• Grow your company

Also, if you are looking to grow your company, it’s beneficial to compare what you think can be accomplished versus what you can accomplish. While optimism never hurts, wouldn’t you sleep better knowing you have the most accurate prediction available to you? I bet you would!

How to Use it?

In the project management context, the project team usually has to log the time they actually used to complete a task. In Ganttic, this can be done using the used time feature. Below we’ll give you a step-by-step on how to achieve this:

  • Once the assignee starts with the tasks, they should start keeping track of the time they are spending completing the task. When they complete the assignment, they should log the time in the resource planning software.

  • If this process is consistent, the time that the team logs can be measured against the time initially planned.

  • Next, you can draw up a new resource planning report or use an existing resource planning report template to analyze the two indicators against each other.To achieve that in Ganttic, you should draw up a project-driven report and filter out the project in question.

  • You should add the resource name into grouping level and other data you might need. For example, the resource group, task status to know if the task is complete or in progress.

  • Next, drag both busy time (planned time) and used time (the time that the team has logged) into details level.

  •  Adjust the calendar, and click Show report.

6. If All Else Fails...The Doomsday Metric

Doomstay metric definition: Not really a resource planning metric per se, but a measurement of when to call it quits on a project. And a "when to vacate the premises" metric.

Used in: individual project and resource management

Why Use it?

  • Cut off dead weight

Between 30 and 40% of projects don't reach the original goals and aren't completed within the original budget or the timeframe. However, not all projects that don't reach these goals are unsuccessful.

Nevertheless, when a project is too far south, bringing it back might be too costly for it to be worth it. This is the case when the costs for bringing the project back are no longer aligned with the benefits and/or when the goals of the project will not serve a purpose anymore.

Keeping a project live that should be killed, is keeping valuable resources imprisoned and draining the budget of funds that could be used on other projects. That is why a process should be established to make it easier to pull the kill switch. For that process to serve the purpose, you should also establish metrics that indicate when a project is in trouble.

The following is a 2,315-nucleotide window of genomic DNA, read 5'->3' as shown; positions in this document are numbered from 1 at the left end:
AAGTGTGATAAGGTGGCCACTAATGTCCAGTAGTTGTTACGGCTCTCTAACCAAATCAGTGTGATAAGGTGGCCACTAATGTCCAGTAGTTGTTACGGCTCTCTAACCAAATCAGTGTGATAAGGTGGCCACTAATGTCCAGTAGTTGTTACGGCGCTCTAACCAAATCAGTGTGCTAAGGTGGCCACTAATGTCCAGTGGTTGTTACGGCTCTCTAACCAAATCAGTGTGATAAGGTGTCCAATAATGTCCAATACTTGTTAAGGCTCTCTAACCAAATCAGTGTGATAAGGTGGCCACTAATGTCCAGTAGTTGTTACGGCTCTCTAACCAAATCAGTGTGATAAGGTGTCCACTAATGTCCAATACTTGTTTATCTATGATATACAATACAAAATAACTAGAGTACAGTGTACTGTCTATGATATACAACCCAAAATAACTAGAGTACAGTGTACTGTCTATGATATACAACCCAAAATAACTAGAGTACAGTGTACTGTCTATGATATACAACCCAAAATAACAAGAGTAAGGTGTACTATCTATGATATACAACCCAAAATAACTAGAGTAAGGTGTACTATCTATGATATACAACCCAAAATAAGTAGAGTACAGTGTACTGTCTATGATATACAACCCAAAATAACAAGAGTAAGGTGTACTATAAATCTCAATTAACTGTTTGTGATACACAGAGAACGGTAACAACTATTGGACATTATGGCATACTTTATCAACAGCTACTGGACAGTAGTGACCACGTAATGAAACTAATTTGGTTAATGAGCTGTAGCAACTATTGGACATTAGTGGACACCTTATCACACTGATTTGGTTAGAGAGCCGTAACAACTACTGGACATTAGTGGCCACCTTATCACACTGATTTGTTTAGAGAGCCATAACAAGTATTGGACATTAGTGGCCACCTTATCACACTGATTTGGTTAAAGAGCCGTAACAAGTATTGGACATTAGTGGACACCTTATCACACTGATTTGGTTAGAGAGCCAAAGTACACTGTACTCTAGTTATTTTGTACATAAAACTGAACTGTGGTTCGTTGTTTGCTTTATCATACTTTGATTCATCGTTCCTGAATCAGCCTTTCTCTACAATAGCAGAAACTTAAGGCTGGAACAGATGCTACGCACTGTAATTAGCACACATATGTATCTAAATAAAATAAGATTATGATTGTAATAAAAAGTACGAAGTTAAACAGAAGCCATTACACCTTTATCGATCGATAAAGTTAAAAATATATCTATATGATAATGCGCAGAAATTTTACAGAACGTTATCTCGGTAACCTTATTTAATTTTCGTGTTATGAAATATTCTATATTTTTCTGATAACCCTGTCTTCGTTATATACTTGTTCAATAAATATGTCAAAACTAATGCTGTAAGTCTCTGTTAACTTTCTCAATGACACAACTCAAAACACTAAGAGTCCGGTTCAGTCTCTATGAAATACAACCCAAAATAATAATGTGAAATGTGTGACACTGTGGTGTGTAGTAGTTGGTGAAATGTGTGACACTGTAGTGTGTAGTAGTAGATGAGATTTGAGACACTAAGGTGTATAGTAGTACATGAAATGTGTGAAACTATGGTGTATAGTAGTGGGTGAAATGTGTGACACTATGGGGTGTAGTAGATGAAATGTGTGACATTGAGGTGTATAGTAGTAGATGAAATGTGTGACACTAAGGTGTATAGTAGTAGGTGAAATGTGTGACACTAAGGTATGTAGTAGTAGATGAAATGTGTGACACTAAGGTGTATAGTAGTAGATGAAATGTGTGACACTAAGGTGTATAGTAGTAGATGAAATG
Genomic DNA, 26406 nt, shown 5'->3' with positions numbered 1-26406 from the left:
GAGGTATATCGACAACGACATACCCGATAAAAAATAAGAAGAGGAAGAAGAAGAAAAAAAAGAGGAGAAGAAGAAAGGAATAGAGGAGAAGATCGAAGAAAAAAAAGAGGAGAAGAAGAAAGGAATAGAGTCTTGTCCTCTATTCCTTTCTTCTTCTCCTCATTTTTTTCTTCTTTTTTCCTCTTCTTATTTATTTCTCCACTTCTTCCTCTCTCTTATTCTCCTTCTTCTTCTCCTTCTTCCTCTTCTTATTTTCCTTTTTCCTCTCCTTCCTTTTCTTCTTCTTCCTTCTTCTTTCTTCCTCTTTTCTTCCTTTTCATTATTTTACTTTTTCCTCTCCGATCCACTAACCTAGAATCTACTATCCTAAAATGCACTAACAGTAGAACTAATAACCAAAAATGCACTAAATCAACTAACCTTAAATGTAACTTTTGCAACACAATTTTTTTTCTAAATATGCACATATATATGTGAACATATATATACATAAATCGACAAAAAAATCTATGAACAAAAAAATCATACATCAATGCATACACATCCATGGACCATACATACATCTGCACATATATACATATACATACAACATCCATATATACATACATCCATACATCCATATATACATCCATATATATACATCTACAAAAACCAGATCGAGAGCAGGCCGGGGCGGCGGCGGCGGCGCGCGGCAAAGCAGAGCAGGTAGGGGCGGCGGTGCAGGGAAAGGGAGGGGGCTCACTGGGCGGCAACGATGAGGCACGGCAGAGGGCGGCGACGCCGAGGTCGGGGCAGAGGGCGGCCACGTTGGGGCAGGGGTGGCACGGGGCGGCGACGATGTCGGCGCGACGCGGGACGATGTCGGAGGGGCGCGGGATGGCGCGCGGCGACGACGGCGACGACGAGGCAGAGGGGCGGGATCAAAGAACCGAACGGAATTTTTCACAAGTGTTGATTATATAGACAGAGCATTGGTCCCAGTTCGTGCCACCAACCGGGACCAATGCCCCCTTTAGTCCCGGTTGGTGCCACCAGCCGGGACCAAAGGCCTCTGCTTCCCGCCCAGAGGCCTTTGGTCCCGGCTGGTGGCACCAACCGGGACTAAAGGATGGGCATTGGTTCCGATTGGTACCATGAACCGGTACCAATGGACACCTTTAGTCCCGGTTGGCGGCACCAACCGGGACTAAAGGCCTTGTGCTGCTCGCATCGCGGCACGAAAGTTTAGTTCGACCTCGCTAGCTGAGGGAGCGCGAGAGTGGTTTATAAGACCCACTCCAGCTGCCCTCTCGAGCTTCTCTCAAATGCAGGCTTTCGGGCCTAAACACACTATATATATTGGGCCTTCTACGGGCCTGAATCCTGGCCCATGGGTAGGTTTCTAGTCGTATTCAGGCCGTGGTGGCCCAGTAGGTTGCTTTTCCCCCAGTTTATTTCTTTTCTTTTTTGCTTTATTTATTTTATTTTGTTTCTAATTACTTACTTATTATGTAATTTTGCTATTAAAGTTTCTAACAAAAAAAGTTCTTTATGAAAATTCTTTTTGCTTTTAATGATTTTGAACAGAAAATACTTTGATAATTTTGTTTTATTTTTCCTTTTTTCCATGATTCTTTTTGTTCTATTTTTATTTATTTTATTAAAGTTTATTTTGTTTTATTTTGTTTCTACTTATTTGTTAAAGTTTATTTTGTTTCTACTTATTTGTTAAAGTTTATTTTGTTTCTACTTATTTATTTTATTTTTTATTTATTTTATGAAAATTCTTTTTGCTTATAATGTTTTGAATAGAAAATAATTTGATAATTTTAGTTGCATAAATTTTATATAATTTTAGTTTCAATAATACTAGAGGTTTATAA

How to Use it?

There’s no standard process for killing a project. However, Harold Kerzner suggested 23 early warning signs that might indicate that the project requires further attention.

These warning signs are:1. Business case deterioration
2. Different opinions on the project’s purpose and objectives
3. Unhappy/disinterested stakeholders and steering committee members
4. Continuous criticism by stakeholders
5. Changes in stakeholders without any warning
6. No longer a demand for the deliverables or the product
7. Invisible sponsorship
8. Delayed decisions resulting in missed deadlines
9. High-tension meetings with team and stakeholders
10. Finger-pointing and poor acceptance of responsibility
11. Lack of organizational process assets
12. Failing to close life cycle phases properly
13. High turnover of personnel, especially critical workers
14. Unrealistic expectations
15. Failure in progress reporting
16. Technical failure
17. Having to work excessive hours and with heavy workloads
18. Unclear milestones and other requirements
19. Poor morale
20. Everything is a crisis
21. Poor attendance at team meetings
22. Surprises, slow identification of problems, and constant rework
23. A poor change control process 

At any of these points, some organizations might choose to bring in an external consultant. This might be recommended since it will give you a perspective of someone who regularly analyzes projects that might be in trouble.

But software can also help. Resource planning tools like Ganttic can generate automatic reports that allow you to research a number of these warning signs. You can track who shows up to meetings. The percentage of missed deadlines. The turnover of employees. Or check on the amount of overtime.

Planning metrics- use them wisely!

It’s up to you and your company what planning metrics and KPIs you decide to use. This list of 6 is by no means comprehensive, but should give you some good ideas about what you can, and perhaps even SHOULD measure. Keep in mind that although these indicators are important, there’s a human factor that goes into running a company, so use them wisely.

It’s also helpful if you pair these metrics with some great planning software. Programs such as Ganttic can do some of the hard parts, so actually putting these metrics into practice can be a breeze.

If you want to implement these resource planning metrics, 

try Ganttic for free!